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Yelling Boys Say School Bias Ruling Skirts Issue

February 05, 1989|SAM ENRIQUEZ | Times Staff Writer

It was after months of fretful study and consultation with attorneys that the Los Angeles school district arrived at its ruling: Boys will be boys.

District officials early in the school year issued a rule prohibiting high school boys from dressing up as female cheerleaders at "powder puff" football games--in which the girls battle it out on the field while the boys lead the cheers.

In the months since the district's ruling, what has become clear is that students are not interested in taking part in a watered-down version of tradition. The once-popular games have all but died out.

"We decided it's no fun if the guys can't dress up as girls," said El Camino Real High School senior class President Paul Geller, whose classmates recently called off the game they normally stage about

this time each year.

Geller said his class organized an ice skating party last week instead. "But you can't really compare the two things," he said. "Everyone was really upset that we couldn't have the game."

District officials said that boys dressing up as female cheerleaders violates Title IX, a federal regulation that bans schools from discriminating on the basis of sex.

The ruling allows the games but prohibits boys from dressing as girls and especially from "using props under their clothing which represent female anatomical features," the school district's memo on the matter said.

School officials said the new policy was prompted by a complaint about a powder puff game held during the 1987-88 school year.

"We received a complaint that at one school in particular, the boys were imitating women, using balloons to make their breasts extremely large and behaving in a manner that some would call humorous but others could view as offensive and even obscene," said Connie LaFace-Olson, director of the school district's Commission for Sex Equity.

School administrators had been uneasy about the games, which in recent years have become increasingly raucous, LaFace-Olson said. The last straw, she said, was the complaint that boys were squeezing each others' balloons.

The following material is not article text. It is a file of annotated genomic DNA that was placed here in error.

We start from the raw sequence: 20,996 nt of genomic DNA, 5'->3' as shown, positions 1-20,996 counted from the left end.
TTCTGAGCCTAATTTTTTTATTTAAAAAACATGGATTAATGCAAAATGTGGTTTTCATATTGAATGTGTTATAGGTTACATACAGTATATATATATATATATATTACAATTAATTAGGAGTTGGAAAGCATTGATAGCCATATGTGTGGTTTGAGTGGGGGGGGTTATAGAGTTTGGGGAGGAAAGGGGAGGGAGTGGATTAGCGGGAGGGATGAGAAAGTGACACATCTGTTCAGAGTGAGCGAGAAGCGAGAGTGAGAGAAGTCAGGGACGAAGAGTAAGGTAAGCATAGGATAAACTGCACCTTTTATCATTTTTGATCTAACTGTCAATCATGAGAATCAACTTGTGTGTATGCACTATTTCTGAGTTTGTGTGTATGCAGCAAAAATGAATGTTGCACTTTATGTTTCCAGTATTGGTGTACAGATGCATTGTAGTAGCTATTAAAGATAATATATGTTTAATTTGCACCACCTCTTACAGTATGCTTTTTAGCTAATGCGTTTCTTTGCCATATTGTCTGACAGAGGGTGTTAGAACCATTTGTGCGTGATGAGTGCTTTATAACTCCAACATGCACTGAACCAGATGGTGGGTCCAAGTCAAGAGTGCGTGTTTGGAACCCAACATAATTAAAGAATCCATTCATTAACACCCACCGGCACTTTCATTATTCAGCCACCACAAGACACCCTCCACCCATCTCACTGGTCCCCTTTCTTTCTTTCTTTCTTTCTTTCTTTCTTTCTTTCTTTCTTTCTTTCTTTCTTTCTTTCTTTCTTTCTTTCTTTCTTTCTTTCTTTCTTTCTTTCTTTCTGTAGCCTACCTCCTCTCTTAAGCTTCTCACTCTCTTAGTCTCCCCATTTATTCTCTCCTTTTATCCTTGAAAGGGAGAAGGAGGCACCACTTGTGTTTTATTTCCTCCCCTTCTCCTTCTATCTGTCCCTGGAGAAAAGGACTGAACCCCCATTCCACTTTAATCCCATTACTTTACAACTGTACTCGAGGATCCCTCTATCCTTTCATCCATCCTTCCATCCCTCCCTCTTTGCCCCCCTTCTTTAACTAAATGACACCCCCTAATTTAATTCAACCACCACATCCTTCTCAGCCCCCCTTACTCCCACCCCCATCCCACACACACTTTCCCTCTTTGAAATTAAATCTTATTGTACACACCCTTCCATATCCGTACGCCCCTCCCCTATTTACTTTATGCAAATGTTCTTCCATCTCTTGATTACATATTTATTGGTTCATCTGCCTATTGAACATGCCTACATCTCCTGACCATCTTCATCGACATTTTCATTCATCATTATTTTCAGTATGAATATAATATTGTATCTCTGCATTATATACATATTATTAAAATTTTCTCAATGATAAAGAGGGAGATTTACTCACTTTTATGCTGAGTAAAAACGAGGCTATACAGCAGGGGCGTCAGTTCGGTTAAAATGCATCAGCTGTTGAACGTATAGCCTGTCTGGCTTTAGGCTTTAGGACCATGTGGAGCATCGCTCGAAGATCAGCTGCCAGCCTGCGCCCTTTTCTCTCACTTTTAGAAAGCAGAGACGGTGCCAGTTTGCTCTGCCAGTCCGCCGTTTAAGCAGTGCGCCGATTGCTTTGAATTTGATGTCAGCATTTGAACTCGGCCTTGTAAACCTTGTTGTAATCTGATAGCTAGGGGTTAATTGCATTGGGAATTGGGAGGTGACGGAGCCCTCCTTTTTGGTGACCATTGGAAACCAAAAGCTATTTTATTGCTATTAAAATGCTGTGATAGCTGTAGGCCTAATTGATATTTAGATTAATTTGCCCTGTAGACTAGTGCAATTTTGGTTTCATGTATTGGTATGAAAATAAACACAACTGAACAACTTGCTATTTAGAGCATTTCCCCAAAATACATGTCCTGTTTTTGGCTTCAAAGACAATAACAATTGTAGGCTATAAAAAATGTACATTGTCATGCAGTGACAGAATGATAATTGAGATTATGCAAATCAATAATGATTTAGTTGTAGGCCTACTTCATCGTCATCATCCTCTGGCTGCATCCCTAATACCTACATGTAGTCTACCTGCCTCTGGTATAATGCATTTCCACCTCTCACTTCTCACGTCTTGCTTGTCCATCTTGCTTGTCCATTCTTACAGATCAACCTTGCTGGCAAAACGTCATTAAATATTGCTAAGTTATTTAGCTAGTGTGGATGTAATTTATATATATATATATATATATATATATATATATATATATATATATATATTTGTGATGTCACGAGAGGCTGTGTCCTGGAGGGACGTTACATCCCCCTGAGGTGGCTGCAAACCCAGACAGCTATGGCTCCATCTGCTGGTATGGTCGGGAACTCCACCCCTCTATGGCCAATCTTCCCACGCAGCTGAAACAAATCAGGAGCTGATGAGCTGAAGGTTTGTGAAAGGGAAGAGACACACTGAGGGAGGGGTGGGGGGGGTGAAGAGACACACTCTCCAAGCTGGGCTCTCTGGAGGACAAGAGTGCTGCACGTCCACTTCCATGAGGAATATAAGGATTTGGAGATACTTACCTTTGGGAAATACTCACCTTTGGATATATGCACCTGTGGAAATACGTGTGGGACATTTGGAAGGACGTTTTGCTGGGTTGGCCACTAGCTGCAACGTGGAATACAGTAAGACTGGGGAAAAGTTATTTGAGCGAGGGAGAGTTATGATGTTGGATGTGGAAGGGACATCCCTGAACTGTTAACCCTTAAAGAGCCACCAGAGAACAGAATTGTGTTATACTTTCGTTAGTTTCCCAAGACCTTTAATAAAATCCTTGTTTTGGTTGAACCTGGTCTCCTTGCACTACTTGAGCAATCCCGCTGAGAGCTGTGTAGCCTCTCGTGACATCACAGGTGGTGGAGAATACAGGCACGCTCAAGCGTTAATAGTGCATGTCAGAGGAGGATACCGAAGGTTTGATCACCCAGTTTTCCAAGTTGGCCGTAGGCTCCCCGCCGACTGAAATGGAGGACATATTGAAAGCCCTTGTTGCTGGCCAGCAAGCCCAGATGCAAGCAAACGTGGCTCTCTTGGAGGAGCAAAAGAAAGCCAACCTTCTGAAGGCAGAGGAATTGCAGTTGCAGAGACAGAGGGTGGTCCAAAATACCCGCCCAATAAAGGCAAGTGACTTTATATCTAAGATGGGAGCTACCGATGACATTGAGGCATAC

The incident sparked several months of study and deliberation by the district's Title IX office and the 29-member commission, which advises on sexual harassment and other forms of discrimination, LaFace-Olson said.

Title IX, passed by Congress in 1972, has been used to force the expansion of women's athletic programs. The law's name is its section of the Education Amendments of 1972 that were passed to prohibit discrimination in schools receiving federal money.

But in the case of powder puff football, district officials say the law also prohibits school-sponsored events that cause humiliation on the basis of sex.

"If girls going to school are subjected to this activity and they are ridiculed and made to feel like second-class citizens, then I think that constitutes discrimination," said Ada Trieger, an attorney for the school district.

Some students say the new rule is just another example of adults' misunderstanding and interfering with high school social life.

"I think it's ridiculous," said Canoga Park High School senior class President Allen Porter, whose school decided to cancel the game rather than comply with the regulations. "It's been blown totally out of proportion."

One of the few remaining holdouts in the district is Lincoln High School, where student adviser Ben Wadsworth said the annual powder puff game will take place this month despite the new policy. He said his students have grumbled about it but have taken no action.

"Guys can participate as yell leaders and still do all the yelling and stunting and goofing around and even borrow sweater tops from girl yell leaders," Wadsworth said. "But they'll be wearing slacks instead of skirts and no makeup."

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